The Versailles-Midway-Woodford County Planning Commission voted 6-0 last night to recommend that the Midway City Council rezone Midway Station, a failed industrial park that has saddled the city with largely unproductive debt, to allow sale of the property for a residential and commercial development.
The motion passed by the commission included a limit on the pace of the development, no more than 50 residential housing permits per year. Critics of the recently revised development plan, which has more than 600 residential units, have said it would create a glut of houses in the area and depress housing values. The city council could remove the limit if it rezones the property.
The zoning change is requested by the Woodford County Economic Development Authority, which owns the property and produced this promotional map, and Anderson Communities Inc., which has agreed to buy it if the zoning change is approved.
Commissioner Jim Boggs said that without the limit, Lexington-based Anderson could get all or almost all the housing permits allowed under the county's comprehensive plan for the next three years, shutting out local builders. The limit "takes care of that, if this is legal," he said. The commission's attorney, Tim Butler, said he thought the limit would meet legal muster because Anderson "committed to that" 12-year schedule during a public hearing on the change.
Anderson told the Lexington Herald-Leader that he was “ambivalent” about the limit. “It's going to affect the development plan,” he told reporter Greg Kocher. “We want to work with it. We'll put up every effort to try to make it work.” Kocher's 350-word story also quoted Hank Graddy, the attorney for the Woodford Coalition, which monitors growth in the county, as saying “This is a very bad planning decision” that should require another public hearing, this time before the city council, because the motion approved by the commission contained “factual errors,” such as a finding that Midway Station has adequate fire protection. Errors of fact are often the basis for lawsuits challenging rezonings.
Midway has a volunteer fire department and Midway Station is north of Interstate 64, in an appendage of the city limits. It was annexed around 1991, when the property was rezoned from agricultural to industrial. Critics of the plan have said it would create a "New Midway" separated by the highway from "Old Midway." For The Woodford Sun's story on the commission's May hearing on the issue, click here.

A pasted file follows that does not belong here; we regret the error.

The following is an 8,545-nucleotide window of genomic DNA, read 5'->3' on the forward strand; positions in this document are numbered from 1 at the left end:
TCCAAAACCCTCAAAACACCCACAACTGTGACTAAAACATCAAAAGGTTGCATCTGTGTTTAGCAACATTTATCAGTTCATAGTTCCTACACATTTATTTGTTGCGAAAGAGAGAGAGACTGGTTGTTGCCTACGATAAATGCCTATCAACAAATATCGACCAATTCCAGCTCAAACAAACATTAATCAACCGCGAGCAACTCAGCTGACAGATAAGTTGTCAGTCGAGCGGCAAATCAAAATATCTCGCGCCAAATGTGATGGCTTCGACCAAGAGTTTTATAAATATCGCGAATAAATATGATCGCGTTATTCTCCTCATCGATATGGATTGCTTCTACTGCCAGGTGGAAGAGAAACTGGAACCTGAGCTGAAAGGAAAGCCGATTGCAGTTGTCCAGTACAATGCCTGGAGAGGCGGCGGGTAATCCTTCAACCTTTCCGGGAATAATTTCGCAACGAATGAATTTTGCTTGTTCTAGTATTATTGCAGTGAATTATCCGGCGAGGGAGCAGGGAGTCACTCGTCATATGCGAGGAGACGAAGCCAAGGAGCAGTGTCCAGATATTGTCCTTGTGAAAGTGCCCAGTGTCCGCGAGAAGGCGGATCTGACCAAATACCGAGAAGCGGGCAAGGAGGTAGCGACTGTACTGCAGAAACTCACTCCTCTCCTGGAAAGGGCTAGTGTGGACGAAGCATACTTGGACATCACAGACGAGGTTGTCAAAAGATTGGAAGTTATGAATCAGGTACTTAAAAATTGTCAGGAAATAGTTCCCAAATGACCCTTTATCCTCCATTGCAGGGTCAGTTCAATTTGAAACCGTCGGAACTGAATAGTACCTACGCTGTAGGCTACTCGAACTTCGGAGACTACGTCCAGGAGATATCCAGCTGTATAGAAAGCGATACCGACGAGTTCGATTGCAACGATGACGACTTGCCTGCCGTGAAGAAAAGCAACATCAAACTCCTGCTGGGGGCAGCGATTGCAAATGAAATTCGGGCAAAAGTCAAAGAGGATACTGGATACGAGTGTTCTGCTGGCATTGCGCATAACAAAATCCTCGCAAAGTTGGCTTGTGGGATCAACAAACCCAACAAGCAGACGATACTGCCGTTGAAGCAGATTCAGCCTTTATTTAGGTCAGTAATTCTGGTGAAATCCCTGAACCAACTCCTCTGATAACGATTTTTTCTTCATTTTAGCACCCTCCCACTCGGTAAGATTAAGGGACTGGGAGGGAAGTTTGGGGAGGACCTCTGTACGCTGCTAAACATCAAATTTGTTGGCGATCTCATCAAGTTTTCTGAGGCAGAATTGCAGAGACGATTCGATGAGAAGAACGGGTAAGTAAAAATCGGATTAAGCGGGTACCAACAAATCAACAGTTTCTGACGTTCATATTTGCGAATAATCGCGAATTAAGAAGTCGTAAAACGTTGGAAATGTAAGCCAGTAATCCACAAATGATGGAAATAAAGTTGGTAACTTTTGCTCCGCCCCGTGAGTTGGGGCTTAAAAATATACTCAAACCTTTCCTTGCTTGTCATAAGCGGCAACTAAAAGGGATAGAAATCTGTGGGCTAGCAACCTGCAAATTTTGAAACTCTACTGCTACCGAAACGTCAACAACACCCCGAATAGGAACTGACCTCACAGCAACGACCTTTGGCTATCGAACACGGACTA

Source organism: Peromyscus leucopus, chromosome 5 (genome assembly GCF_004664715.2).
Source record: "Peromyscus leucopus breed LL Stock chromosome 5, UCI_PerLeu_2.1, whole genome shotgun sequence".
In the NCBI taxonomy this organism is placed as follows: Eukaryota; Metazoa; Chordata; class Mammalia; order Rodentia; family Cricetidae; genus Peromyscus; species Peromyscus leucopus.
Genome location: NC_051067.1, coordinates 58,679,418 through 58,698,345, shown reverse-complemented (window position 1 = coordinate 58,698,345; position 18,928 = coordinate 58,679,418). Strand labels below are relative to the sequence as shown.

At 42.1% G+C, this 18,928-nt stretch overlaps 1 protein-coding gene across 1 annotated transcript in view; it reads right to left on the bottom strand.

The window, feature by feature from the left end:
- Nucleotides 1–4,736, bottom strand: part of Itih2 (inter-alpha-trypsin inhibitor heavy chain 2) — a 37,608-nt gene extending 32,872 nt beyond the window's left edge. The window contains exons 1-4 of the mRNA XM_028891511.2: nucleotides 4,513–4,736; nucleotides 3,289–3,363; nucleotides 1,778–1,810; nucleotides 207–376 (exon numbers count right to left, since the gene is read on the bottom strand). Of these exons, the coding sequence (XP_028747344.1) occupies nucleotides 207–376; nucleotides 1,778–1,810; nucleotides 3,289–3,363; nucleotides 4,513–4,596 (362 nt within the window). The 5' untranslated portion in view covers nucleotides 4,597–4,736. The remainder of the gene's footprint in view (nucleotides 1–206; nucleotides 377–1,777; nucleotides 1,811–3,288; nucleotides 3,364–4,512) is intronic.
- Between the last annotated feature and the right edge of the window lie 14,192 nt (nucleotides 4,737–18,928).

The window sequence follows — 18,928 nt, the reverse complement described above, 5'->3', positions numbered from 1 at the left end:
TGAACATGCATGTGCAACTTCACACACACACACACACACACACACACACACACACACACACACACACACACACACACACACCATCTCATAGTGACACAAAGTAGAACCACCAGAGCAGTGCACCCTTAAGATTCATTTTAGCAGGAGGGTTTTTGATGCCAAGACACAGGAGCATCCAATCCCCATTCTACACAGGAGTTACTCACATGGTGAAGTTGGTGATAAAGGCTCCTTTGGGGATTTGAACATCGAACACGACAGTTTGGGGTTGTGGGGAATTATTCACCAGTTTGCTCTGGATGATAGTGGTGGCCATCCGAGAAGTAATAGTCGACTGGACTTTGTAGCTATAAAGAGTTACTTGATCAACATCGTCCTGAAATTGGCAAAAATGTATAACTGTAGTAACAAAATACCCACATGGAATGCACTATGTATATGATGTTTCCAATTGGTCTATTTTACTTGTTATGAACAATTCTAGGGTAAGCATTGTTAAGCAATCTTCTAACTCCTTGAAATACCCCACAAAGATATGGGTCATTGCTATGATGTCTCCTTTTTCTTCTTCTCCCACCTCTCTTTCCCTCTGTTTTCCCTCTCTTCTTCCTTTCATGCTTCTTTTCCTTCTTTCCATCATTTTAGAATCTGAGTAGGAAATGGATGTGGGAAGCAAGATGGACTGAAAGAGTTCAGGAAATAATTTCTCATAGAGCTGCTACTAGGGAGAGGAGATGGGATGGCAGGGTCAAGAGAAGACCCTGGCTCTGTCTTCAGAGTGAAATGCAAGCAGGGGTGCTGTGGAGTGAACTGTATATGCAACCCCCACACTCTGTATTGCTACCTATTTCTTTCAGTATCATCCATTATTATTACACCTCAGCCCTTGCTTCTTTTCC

Mayor Tom Bozarth declined to say when the city council, which is next scheduled to meet on July 21, might consider the recommendation. Some council members spoke favorably of the proposal early this year, but opposition among their constituents appears to have grown, much as it did when the EDA wanted to sell the property to Bluegrass Stockyards Co., which wanted to relocate from Lexington but dropped the plan in the face of public opposition and the likelihood of legal action.
"The main concern of Midway citizens" about the latest plan, Hume said, "was that it was going to flood the city with residential units." He said the limit would regulate the pace of the entire development because some of the residential units would be in buildings with commercial units. "This is the most reasonable way to have some growth in a reasonable manner," he said.
Commissioner J.D. Wolf, noting that Midway Station has cost the city and county $1.5 million in interest with little to show for it, asked why Anderson shouldn't be able to "do what he wants." He said Anderson “might just say 'I don't want to fool with it.'” Hume replied, "I'm trying to take into consideration Midway and its citizens. . . . It's our responsibility." Now that responsibility falls to the city council.